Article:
against disruptions emanating from outside the courtroom or to ensure that tense courtroom exchanges do not erupt into violence. Indeed, it is entirely possible that jurors will not infer anything at all from the presence of the guards. If they are placed at some distance from the accused, security officers may well be perceived more as elements of an impressive drama than as reminders of the defendant's special status. Our society has become inured to the presence of armed guards in most public places; they are doubtless taken for granted so long as their numbers or weaponry do not suggest particular official concern or alarm.
Id. The State's interest in deploying law enforcement officers in a courtroom is also "intimately related to the State's legitimate interest in maintaining custody during the proceedings." Id. at 572. Turning to the question at hand in Holbrook, the Court concluded that there was not an unacceptable risk of prejudice to the defendant posed by "four such officers quietly sitting in the first row of a courtroom's spectator section" during a trial of multiple defendants. Id. at 571. In that situation, the Court observed, "[f]our troopers are unlikely to have been taken as a sign of anything other than a normal official concern for the safety and order of the proceedings. Indeed, any juror who for some other reason believed defendants particularly dangerous might well have wondered why there were only four armed troopers to six defendants." Id.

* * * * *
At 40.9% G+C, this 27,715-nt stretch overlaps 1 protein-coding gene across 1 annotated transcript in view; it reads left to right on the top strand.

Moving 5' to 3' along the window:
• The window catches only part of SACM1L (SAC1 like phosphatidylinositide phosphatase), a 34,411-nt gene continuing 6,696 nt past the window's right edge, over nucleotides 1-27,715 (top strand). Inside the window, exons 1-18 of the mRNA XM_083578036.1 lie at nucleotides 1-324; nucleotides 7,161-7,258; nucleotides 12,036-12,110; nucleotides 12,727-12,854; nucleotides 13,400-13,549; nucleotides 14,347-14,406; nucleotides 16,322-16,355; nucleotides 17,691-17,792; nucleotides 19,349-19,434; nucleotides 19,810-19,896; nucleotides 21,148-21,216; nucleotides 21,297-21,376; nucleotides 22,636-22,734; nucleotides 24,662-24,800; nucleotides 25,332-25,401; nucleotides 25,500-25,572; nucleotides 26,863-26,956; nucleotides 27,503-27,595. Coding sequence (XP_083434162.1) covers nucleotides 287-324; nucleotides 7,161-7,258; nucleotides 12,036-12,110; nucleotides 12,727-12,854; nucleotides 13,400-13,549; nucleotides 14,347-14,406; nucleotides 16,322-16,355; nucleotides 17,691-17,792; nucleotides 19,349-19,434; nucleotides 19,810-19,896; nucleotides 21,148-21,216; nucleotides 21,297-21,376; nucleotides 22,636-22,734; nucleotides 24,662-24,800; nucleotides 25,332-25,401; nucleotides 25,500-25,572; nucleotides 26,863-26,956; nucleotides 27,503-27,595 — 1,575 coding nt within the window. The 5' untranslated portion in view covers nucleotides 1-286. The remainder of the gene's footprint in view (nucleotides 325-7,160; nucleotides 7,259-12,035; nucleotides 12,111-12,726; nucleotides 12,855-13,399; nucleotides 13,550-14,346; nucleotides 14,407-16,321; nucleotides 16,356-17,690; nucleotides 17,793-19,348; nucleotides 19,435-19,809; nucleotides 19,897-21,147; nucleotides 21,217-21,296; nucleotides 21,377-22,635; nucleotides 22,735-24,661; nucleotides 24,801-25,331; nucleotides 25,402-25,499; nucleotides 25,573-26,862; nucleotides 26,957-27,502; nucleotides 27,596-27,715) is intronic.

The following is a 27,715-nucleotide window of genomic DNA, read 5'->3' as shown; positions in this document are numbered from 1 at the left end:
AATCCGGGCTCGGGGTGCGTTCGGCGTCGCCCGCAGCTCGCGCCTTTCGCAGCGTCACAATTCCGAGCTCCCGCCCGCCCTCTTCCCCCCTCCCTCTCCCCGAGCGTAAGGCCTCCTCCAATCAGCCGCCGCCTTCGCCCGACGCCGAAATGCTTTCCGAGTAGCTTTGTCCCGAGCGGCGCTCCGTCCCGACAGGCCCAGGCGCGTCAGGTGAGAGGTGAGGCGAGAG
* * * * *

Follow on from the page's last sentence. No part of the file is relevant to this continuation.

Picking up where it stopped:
{¶15} Even when courtroom security measures may pose a risk of eroding the presumption of innocence, the decision to implement them is entrusted to the discretion of the trial court. State v. Franklin, 97 Ohio St.3d 1, 2002-Ohio-5304, ¶ 79, citing State v. Richey, 64 Ohio St.3d 353, 358 (1992), abrogated on other grounds as noted in State v. McGuire, 80 Ohio St.3d 390, 402-403 (1997). Applying this standard, the Sixth District Court of Appeals has determined that the presence of a uniformed deputy sheriff in a courtroom does not deny a defendant a fair trial. State v. Washington, 6th Dist. Ottawa No. OT-12-032, 2014-Ohio-1008, ¶ 19-20. The Eighth District Court of Appeals has concluded that the placement of one deputy sheriff near a defendant did not deny the defendant a fair trial and, in another case, that a defendant was not denied a fair trial when he was escorted to the witness stand by uniformed deputies. State v. Gray, 8th Dist. Cuyahoga No. 92303, 2010-Ohio-240, ¶ 47; State v. Mitchell, 8th Dist. Cuyahoga No. 56575, 1995 WL 527599, *7 (Sept. 7, 1995). Similarly, the Seventh District Court of Appeals has declined to reverse a conviction when the defendant argued that the presence of three deputy sheriffs in the courtroom denied him a fair trial "absen[t] * * * an affirmative demonstration of prejudice." State v. Hill, 7th Dist. Columbiana No. 90-C-56, 1992 WL 356182, *6-7 (Nov. 25, 1992).